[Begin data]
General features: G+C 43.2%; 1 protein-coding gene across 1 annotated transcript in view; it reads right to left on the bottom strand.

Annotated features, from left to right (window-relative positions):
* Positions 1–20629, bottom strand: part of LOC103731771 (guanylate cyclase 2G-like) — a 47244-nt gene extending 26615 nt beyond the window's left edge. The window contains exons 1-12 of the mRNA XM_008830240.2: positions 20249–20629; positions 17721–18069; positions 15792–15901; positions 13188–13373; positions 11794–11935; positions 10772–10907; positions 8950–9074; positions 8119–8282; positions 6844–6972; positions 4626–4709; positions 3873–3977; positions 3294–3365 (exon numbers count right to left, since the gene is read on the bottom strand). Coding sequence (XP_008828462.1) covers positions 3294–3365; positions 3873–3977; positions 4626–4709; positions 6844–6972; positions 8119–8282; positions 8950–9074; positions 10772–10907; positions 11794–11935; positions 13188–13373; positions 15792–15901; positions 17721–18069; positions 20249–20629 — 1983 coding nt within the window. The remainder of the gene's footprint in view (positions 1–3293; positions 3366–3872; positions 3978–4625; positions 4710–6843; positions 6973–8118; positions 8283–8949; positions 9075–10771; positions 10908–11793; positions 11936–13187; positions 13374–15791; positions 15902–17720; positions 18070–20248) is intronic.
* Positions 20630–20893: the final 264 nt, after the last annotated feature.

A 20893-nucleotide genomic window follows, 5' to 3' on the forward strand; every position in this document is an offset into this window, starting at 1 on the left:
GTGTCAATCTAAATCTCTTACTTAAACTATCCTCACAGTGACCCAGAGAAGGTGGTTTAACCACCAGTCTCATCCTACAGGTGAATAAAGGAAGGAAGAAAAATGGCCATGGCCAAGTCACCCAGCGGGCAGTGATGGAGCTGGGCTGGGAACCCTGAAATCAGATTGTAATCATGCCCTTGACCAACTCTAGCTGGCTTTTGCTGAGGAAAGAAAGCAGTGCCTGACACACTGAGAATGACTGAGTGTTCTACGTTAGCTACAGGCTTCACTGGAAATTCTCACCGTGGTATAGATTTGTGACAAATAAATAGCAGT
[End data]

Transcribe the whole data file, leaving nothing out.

General features: G+C 43.2%; 1 protein-coding gene across 1 annotated transcript in view; it reads right to left on the bottom strand.

Annotated features, from left to right (window-relative positions):
* Positions 1–20629, bottom strand: part of LOC103731771 (guanylate cyclase 2G-like) — a 47244-nt gene extending 26615 nt beyond the window's left edge. The window contains exons 1-12 of the mRNA XM_008830240.2: positions 20249–20629; positions 17721–18069; positions 15792–15901; positions 13188–13373; positions 11794–11935; positions 10772–10907; positions 8950–9074; positions 8119–8282; positions 6844–6972; positions 4626–4709; positions 3873–3977; positions 3294–3365 (exon numbers count right to left, since the gene is read on the bottom strand). Coding sequence (XP_008828462.1) covers positions 3294–3365; positions 3873–3977; positions 4626–4709; positions 6844–6972; positions 8119–8282; positions 8950–9074; positions 10772–10907; positions 11794–11935; positions 13188–13373; positions 15792–15901; positions 17721–18069; positions 20249–20629 — 1983 coding nt within the window. The remainder of the gene's footprint in view (positions 1–3293; positions 3366–3872; positions 3978–4625; positions 4710–6843; positions 6973–8118; positions 8283–8949; positions 9075–10771; positions 10908–11793; positions 11936–13187; positions 13374–15791; positions 15902–17720; positions 18070–20248) is intronic.
* Positions 20630–20893: the final 264 nt, after the last annotated feature.

A 20893-nucleotide genomic window follows, 5' to 3' on the forward strand; every position in this document is an offset into this window, starting at 1 on the left:
GTGTCAATCTAAATCTCTTACTTAAACTATCCTCACAGTGACCCAGAGAAGGTGGTTTAACCACCAGTCTCATCCTACAGGTGAATAAAGGAAGGAAGAAAAATGGCCATGGCCAAGTCACCCAGCGGGCAGTGATGGAGCTGGGCTGGGAACCCTGAAATCAGATTGTAATCATGCCCTTGACCAACTCTAGCTGGCTTTTGCTGAGGAAAGAAAGCAGTGCCTGACACACTGAGAATGACTGAGTGTTCTACGTTAGCTACAGGCTTCACTGGAAATTCTCACCGTGGTATAGATTTGTGACAAATAAATAGCAGT